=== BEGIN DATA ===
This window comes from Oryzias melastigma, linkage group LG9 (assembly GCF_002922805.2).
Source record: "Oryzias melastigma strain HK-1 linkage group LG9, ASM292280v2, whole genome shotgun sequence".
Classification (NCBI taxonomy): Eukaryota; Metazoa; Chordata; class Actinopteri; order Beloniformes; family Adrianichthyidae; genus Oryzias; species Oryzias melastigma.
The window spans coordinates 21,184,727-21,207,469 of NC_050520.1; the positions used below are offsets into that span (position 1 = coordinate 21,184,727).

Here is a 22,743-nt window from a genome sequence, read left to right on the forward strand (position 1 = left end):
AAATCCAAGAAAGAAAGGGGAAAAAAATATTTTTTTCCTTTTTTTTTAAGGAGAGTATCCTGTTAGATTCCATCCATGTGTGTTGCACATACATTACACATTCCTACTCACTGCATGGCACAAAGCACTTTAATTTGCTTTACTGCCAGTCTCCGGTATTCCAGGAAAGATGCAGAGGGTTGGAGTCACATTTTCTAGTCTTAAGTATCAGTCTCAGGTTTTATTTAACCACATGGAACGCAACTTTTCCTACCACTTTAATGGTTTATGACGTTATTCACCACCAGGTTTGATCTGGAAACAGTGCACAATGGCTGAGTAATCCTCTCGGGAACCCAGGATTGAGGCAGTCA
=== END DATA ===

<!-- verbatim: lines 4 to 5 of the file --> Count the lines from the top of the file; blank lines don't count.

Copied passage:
The window spans coordinates 21,184,727-21,207,469 of NC_050520.1; the positions used below are offsets into that span (position 1 = coordinate 21,184,727).

Here is a 22,743-nt window from a genome sequence, read left to right on the forward strand (position 1 = left end):